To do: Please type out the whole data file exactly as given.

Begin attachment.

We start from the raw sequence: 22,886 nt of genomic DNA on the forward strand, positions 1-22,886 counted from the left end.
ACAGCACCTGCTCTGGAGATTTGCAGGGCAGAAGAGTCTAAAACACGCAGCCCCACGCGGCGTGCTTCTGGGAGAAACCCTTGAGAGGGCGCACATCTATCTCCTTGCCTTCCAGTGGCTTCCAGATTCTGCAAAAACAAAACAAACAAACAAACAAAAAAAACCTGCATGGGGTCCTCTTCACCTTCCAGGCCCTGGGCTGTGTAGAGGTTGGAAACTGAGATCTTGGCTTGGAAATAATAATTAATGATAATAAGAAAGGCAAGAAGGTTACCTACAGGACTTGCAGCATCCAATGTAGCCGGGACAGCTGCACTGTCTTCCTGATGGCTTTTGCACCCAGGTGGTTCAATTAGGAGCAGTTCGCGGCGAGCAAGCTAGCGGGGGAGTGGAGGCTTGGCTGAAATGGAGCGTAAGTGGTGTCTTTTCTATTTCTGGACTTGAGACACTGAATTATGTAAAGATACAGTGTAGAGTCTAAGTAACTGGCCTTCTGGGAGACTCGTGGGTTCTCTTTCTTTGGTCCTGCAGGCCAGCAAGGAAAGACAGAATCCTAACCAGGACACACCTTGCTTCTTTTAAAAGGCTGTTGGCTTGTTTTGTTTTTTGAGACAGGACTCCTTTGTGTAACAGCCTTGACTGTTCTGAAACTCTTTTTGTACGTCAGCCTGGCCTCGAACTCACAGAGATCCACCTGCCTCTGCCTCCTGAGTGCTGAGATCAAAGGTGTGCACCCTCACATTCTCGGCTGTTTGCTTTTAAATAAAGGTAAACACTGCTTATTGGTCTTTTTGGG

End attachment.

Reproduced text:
We start from the raw sequence: 22,886 nt of genomic DNA on the forward strand, positions 1-22,886 counted from the left end.
ACAGCACCTGCTCTGGAGATTTGCAGGGCAGAAGAGTCTAAAACACGCAGCCCCACGCGGCGTGCTTCTGGGAGAAACCCTTGAGAGGGCGCACATCTATCTCCTTGCCTTCCAGTGGCTTCCAGATTCTGCAAAAACAAAACAAACAAACAAACAAAAAAAACCTGCATGGGGTCCTCTTCACCTTCCAGGCCCTGGGCTGTGTAGAGGTTGGAAACTGAGATCTTGGCTTGGAAATAATAATTAATGATAATAAGAAAGGCAAGAAGGTTACCTACAGGACTTGCAGCATCCAATGTAGCCGGGACAGCTGCACTGTCTTCCTGATGGCTTTTGCACCCAGGTGGTTCAATTAGGAGCAGTTCGCGGCGAGCAAGCTAGCGGGGGAGTGGAGGCTTGGCTGAAATGGAGCGTAAGTGGTGTCTTTTCTATTTCTGGACTTGAGACACTGAATTATGTAAAGATACAGTGTAGAGTCTAAGTAACTGGCCTTCTGGGAGACTCGTGGGTTCTCTTTCTTTGGTCCTGCAGGCCAGCAAGGAAAGACAGAATCCTAACCAGGACACACCTTGCTTCTTTTAAAAGGCTGTTGGCTTGTTTTGTTTTTTGAGACAGGACTCCTTTGTGTAACAGCCTTGACTGTTCTGAAACTCTTTTTGTACGTCAGCCTGGCCTCGAACTCACAGAGATCCACCTGCCTCTGCCTCCTGAGTGCTGAGATCAAAGGTGTGCACCCTCACATTCTCGGCTGTTTGCTTTTAAATAAAGGTAAACACTGCTTATTGGTCTTTTTGGG